A customer recently asked about how to restore DFS Replication replicated folders after a bare metal restore. Shobana Balakrishnan provided the following answer:
DFS Replication does not depend on the cached configuration (xml files) and obtains its configuration from Active Directory. If you have set some machine-specific parameters, such as RPC port, you may need to re-issue the command via WMI.
For bare metal recovery, the only tested and recommended approaches we have for R2 are:
(1) To do an ASR restore of the entire system – all volumes. In this case, the data is restored without the knowledge of DFS Replication (i.e., before services are started up), and DFS Replication on startup (assuming the AD configuration is the same) will poll AD and treat all replicated folders that it subscribes to as new. The folder will go through initial sync with partner, and if the files restored are identical, they will not be replicated over the wire. If different (that is, files on partner are more recent), RDC will be used to replicate only the changed chunks. Files that are on the restored machine but deleted on the partner will be moved to Preexisting. It is important to note that DFS Replication does not know this is a restore and hence will respect connection schedule.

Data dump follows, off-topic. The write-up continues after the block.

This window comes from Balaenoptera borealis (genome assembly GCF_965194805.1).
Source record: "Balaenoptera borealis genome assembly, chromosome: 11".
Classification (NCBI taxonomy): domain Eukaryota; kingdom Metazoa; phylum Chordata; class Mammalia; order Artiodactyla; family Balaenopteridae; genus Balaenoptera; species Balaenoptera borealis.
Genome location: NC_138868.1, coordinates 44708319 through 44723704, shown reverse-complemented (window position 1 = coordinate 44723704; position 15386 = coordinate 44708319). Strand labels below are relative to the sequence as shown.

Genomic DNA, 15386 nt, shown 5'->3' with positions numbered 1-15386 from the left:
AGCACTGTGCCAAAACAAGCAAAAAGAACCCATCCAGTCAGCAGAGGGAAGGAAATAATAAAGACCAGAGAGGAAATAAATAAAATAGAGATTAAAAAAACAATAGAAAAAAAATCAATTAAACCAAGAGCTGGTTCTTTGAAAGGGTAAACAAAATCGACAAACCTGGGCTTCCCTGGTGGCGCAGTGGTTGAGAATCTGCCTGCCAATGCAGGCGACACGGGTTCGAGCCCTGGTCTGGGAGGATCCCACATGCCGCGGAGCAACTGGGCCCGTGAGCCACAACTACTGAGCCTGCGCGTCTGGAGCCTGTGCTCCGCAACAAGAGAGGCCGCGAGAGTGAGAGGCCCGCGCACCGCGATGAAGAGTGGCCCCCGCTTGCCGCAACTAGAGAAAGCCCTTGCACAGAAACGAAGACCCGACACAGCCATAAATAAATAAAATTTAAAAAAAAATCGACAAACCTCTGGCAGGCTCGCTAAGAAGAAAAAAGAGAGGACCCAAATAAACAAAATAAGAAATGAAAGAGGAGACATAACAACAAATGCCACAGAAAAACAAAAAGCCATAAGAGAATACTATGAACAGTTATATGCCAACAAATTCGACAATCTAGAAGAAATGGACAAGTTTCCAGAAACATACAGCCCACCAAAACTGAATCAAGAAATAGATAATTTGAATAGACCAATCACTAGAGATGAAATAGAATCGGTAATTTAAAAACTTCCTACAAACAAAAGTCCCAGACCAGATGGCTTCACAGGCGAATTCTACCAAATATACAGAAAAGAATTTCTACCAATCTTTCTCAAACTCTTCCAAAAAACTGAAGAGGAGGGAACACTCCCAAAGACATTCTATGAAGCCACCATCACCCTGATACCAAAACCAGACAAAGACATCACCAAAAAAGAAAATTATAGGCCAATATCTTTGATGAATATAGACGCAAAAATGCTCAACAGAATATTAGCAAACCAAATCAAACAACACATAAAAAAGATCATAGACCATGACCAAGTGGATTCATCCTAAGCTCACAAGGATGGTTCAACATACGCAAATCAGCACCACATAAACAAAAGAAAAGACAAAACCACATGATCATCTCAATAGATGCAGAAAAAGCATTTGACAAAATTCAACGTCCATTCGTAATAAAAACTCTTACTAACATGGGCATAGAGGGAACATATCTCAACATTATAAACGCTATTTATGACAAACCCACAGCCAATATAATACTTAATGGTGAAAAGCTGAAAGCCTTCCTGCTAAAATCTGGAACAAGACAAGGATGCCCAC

(2) To do an ASR restore of the system volumes and a component restore of the replicated folder when DFS Replication is running. When DFS Replication starts up with no restored data, it will start initial synchronization with its partner and start replicating the data over the wire. Note you can disable the connection if you do not want this to happen. If you then perform a use-selectable restore of the replicated folder(s) using a backup/restore app, then DFS Replication will detect that a restore has been performed and will perform internally a recovery sync, which is similar to initial sync except that the connection schedule is ignored. Otherwise, the semantics are the same – if files are different (that is, files on partner are more recent) RDC will be used to replicate only the changed chunks. Files that are on the restored machine but deleted on the partner will be moved to Preexisting.
One pain point for this process is the time it takes to complete initial sync over a throttled link. With approach (2), recovery should go faster since the schedule is ignored. Note that < 1KB per file/folder should actually replicate across the network, so your bandwidth consumption should not spike